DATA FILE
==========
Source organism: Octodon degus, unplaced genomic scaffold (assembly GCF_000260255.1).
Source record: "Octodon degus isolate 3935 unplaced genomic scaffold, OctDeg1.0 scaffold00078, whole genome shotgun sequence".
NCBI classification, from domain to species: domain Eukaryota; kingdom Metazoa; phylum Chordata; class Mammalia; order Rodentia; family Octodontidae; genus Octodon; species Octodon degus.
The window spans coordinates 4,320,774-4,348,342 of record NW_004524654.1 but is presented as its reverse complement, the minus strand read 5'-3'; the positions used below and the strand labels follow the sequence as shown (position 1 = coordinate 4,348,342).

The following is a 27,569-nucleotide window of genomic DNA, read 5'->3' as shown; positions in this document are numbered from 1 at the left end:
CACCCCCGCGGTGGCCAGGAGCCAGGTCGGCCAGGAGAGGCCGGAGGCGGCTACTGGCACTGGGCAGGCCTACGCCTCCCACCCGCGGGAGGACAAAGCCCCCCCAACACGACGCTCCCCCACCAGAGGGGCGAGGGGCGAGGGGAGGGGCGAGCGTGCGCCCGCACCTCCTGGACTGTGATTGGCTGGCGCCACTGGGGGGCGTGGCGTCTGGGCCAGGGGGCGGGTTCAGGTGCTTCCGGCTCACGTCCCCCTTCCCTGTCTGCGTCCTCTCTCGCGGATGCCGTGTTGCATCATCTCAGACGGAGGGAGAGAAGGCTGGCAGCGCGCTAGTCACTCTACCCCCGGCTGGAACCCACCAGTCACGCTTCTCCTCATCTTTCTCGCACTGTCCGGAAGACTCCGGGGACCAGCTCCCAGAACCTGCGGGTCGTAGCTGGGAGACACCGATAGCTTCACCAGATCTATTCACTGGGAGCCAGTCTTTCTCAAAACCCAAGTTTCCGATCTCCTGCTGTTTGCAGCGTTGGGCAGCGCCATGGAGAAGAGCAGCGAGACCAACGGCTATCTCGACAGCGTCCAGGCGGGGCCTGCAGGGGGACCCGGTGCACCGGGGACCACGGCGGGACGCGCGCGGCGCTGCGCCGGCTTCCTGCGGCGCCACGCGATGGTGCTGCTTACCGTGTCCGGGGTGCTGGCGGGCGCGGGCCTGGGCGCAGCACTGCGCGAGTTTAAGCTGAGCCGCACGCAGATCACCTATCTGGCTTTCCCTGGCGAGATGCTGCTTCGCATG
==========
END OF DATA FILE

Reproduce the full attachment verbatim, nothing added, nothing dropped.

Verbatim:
Source organism: Octodon degus, unplaced genomic scaffold (assembly GCF_000260255.1).
Source record: "Octodon degus isolate 3935 unplaced genomic scaffold, OctDeg1.0 scaffold00078, whole genome shotgun sequence".
NCBI classification, from domain to species: domain Eukaryota; kingdom Metazoa; phylum Chordata; class Mammalia; order Rodentia; family Octodontidae; genus Octodon; species Octodon degus.
The window spans coordinates 4,320,774-4,348,342 of record NW_004524654.1 but is presented as its reverse complement, the minus strand read 5'-3'; the positions used below and the strand labels follow the sequence as shown (position 1 = coordinate 4,348,342).

The following is a 27,569-nucleotide window of genomic DNA, read 5'->3' as shown; positions in this document are numbered from 1 at the left end:
CACCCCCGCGGTGGCCAGGAGCCAGGTCGGCCAGGAGAGGCCGGAGGCGGCTACTGGCACTGGGCAGGCCTACGCCTCCCACCCGCGGGAGGACAAAGCCCCCCCAACACGACGCTCCCCCACCAGAGGGGCGAGGGGCGAGGGGAGGGGCGAGCGTGCGCCCGCACCTCCTGGACTGTGATTGGCTGGCGCCACTGGGGGGCGTGGCGTCTGGGCCAGGGGGCGGGTTCAGGTGCTTCCGGCTCACGTCCCCCTTCCCTGTCTGCGTCCTCTCTCGCGGATGCCGTGTTGCATCATCTCAGACGGAGGGAGAGAAGGCTGGCAGCGCGCTAGTCACTCTACCCCCGGCTGGAACCCACCAGTCACGCTTCTCCTCATCTTTCTCGCACTGTCCGGAAGACTCCGGGGACCAGCTCCCAGAACCTGCGGGTCGTAGCTGGGAGACACCGATAGCTTCACCAGATCTATTCACTGGGAGCCAGTCTTTCTCAAAACCCAAGTTTCCGATCTCCTGCTGTTTGCAGCGTTGGGCAGCGCCATGGAGAAGAGCAGCGAGACCAACGGCTATCTCGACAGCGTCCAGGCGGGGCCTGCAGGGGGACCCGGTGCACCGGGGACCACGGCGGGACGCGCGCGGCGCTGCGCCGGCTTCCTGCGGCGCCACGCGATGGTGCTGCTTACCGTGTCCGGGGTGCTGGCGGGCGCGGGCCTGGGCGCAGCACTGCGCGAGTTTAAGCTGAGCCGCACGCAGATCACCTATCTGGCTTTCCCTGGCGAGATGCTGCTTCGCATG